Kamenou also describes in her paper that data collected did reflect that female worker from both white and ethnic minority are struggling to balance between work and personal life more than their male colleagues does. However, being an ethnic minority and a woman is far more challenging for them to progress to a higher level as they have to deal with the additional cultural, community or religious demands compare to the white women what more to the male colleagues unless they are willing to transformed and adapt to what the organization ‘requirement’. Montenegro & Needham (2010) commented that “the quest for work life balance is a critical goal for workers age 45 – 74, but is more so among racial/ethnic minority workers”.

Q2: Would you expect differences between the people in organizations where formal access had been granted and the “‘independent’ group …identified through personal networking”? If so, what might these differences be?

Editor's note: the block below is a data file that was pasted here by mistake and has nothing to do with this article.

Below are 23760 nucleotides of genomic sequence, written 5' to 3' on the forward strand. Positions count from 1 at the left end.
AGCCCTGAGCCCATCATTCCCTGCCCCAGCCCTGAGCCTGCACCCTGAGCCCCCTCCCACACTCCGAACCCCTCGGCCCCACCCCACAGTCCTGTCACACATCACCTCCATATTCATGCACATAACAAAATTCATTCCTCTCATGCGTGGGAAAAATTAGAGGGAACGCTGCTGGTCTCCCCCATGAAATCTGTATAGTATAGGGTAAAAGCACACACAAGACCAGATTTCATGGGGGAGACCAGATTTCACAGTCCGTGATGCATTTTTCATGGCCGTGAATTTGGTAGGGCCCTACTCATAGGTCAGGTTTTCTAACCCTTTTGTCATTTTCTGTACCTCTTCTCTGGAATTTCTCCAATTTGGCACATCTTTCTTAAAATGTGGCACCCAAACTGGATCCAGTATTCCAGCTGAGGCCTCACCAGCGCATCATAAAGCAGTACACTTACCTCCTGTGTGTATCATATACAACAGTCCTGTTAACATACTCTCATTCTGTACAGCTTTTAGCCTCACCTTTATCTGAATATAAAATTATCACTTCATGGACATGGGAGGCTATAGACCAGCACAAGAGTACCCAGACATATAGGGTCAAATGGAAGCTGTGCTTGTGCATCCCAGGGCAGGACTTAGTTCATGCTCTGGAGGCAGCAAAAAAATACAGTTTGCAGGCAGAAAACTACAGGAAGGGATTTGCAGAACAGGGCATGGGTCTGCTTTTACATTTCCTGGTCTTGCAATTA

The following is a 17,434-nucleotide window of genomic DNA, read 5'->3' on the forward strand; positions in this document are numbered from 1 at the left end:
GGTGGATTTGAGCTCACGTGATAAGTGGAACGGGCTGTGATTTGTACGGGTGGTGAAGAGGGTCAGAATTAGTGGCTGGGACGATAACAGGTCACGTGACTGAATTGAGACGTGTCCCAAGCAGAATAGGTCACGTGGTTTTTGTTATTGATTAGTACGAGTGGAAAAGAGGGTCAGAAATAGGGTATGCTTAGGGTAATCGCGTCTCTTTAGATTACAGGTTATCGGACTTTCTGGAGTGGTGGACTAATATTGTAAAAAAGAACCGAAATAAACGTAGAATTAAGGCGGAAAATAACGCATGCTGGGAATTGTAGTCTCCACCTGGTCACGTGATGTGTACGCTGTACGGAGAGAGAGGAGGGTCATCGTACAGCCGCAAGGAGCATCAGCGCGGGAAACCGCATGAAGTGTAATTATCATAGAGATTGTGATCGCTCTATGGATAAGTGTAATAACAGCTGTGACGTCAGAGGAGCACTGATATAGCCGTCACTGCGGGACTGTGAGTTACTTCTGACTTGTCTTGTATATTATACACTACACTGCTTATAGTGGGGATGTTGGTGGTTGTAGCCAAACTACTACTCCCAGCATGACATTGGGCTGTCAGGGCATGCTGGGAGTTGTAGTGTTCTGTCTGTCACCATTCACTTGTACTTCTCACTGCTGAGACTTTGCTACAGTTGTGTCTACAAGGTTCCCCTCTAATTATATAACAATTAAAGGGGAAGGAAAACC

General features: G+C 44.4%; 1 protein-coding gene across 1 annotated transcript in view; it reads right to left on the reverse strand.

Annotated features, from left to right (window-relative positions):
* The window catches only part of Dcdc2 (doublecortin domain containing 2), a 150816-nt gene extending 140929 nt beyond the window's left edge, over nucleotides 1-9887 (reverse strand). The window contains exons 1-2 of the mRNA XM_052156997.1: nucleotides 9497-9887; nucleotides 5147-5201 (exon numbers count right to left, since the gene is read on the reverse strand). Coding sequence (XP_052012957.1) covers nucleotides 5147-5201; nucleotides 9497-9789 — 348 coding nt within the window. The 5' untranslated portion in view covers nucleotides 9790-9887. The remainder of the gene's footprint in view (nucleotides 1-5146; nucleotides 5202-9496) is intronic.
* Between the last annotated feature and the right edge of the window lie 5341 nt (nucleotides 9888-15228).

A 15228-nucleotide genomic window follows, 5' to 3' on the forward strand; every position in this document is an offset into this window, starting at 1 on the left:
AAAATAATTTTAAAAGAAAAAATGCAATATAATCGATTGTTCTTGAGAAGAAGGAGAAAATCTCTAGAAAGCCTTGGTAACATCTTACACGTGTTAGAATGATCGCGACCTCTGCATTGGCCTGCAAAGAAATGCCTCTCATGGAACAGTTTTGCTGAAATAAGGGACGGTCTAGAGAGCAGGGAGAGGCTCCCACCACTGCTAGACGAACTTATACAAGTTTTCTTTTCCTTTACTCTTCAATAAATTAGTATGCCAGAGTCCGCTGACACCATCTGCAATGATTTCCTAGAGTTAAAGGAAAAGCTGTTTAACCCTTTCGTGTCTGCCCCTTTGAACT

Definitely there would be differences especially in term of data richness and disclosure of information between the ‘people in organization where formal access had been granted’ and the ‘independent’ group… identified through personal networking'(Kamenou, 2008:s102). Qualitative research interview uses methods of open-ended questioning and this allows flexibility for interviewer to question and probe further on the answers and likewise, interviewee can respond in sharing their thoughts and experiences.